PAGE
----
Depending on the details of the breach, organizations may also be subject to lawsuits by affected parties. More than one organization has been the defendant in a class action lawsuit brought by customers who were affected by the breach and are demanding restitution.

  • Productivity

One often overlooked impact of a data breach is the loss of productivity among employees. At a minimum, a data breach will cause a large number of IT employees to be taken off of their standard jobs of protecting the network in order to perform incident response, remediation, etc. This can also cause cascading issues since these employees are not available to do their normal jobs of protecting against new attacks, performing helpdesk duties, etc.

Data breaches can also have impacts on the legal, media, financial, and other departments that are drawn into the process of performing damage control. Not to mention customer service employees getting the angry phone calls from clients.

  • Reputational

Failing to protect customers’ personal data can also have a significant impact on a company’s reputation. While many consumers may not be consciously making the decision to trust a company with their personal information when they create an account with a given service, they typically are extremely offended when they find out that, not only was a company collecting their personal data, they also didn’t take the necessary steps to protect their collection.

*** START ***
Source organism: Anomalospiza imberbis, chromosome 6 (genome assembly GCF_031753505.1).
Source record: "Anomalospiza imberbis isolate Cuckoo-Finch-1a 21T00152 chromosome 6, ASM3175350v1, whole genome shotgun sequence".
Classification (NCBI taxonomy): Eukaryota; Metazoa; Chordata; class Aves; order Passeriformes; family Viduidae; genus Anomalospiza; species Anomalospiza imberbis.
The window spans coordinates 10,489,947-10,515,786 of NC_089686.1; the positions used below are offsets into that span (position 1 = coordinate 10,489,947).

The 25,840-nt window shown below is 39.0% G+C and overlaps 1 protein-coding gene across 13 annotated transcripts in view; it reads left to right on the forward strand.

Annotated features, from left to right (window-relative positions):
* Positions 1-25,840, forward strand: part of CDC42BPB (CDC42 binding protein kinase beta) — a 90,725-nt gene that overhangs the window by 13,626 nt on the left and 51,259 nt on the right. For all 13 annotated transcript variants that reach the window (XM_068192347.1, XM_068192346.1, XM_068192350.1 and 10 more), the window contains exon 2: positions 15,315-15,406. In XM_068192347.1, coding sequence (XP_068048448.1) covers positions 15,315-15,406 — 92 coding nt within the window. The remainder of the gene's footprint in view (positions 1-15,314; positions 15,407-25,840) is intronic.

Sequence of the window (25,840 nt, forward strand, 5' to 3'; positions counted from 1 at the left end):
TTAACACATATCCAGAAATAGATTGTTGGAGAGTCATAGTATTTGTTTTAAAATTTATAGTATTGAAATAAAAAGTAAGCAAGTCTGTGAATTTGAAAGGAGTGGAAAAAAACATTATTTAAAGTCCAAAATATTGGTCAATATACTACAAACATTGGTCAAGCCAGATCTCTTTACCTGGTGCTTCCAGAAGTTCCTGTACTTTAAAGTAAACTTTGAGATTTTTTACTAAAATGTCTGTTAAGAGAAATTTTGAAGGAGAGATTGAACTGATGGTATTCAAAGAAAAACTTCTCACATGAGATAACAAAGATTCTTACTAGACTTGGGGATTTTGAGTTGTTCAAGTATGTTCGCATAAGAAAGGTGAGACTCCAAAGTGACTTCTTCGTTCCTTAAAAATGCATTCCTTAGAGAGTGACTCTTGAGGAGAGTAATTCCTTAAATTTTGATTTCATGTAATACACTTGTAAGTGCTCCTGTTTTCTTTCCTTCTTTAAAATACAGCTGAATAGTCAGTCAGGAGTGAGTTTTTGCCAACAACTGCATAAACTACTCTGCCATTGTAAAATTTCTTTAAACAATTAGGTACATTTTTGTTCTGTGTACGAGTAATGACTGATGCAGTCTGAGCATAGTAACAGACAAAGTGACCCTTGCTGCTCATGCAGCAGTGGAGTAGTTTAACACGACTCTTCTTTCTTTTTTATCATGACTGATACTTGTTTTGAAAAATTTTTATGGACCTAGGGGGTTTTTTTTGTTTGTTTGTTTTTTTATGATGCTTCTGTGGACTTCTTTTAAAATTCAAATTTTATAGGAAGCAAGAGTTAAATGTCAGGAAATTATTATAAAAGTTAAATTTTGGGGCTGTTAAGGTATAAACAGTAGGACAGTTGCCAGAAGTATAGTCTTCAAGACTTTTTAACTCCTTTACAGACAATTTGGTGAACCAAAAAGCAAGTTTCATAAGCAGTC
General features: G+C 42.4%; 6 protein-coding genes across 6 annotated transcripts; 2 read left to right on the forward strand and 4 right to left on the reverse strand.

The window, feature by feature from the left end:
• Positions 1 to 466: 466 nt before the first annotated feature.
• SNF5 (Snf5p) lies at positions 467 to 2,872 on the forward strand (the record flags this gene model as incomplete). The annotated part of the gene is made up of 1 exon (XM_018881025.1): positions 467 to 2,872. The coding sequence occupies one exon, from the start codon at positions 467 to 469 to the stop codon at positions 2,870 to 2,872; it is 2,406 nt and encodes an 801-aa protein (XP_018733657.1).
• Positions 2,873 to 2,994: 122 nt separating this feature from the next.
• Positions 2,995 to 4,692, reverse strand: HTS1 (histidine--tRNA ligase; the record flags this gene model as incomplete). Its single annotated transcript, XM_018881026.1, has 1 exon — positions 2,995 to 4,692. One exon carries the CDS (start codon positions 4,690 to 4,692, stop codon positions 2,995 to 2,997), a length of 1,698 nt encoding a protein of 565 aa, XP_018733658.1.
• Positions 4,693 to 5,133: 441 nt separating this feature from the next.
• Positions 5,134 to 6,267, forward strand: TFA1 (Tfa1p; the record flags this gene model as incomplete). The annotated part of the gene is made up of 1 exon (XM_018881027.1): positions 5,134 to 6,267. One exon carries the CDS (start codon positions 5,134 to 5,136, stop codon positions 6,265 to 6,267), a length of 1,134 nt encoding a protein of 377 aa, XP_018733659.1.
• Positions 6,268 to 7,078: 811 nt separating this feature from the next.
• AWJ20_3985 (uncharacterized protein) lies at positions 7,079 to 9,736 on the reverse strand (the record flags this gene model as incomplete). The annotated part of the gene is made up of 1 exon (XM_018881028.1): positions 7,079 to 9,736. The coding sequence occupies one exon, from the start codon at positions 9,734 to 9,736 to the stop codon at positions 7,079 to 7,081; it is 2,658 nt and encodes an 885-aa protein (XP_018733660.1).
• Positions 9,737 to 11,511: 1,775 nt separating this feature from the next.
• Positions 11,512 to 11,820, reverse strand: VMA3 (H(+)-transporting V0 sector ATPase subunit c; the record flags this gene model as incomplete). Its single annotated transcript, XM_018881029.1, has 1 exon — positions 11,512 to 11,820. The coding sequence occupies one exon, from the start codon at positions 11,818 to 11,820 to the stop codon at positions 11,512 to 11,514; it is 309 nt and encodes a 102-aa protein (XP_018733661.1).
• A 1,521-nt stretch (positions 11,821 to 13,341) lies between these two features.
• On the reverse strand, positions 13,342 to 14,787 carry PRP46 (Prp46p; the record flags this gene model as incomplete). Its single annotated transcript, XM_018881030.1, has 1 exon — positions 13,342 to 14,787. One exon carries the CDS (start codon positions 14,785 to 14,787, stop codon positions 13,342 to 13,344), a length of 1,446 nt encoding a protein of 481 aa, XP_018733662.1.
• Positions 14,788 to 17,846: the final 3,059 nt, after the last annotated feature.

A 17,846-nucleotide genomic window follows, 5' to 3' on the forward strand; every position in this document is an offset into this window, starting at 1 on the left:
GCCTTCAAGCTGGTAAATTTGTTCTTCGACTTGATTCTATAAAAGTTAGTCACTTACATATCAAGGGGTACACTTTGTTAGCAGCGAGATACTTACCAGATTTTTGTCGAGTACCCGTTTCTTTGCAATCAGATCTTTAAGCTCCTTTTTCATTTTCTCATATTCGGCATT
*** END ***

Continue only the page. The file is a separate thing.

In October 2018, a study was published that measured how a data breach can affect an organization’s ability to retain customers. Of the 2,000 adult consumers who participated in the survey, 81% said that they would not do business with an organization in the months after a breach and 21% said that they would leave permanently.

Losing 81% percent of a quarter’s profits could be devastating to some businesses, and a quarter of that loss could be permanent. The fact that Facebook still exists demonstrates that not every consumer follows through on the threat to leave after a breach, but the potential still exists. And this threat is not limited to companies that actually have a breach. 45% of consumers in the same study said even the appearance of failing to secure data is enough to get them to limit their spending with the company and 26% will cease spending entirely.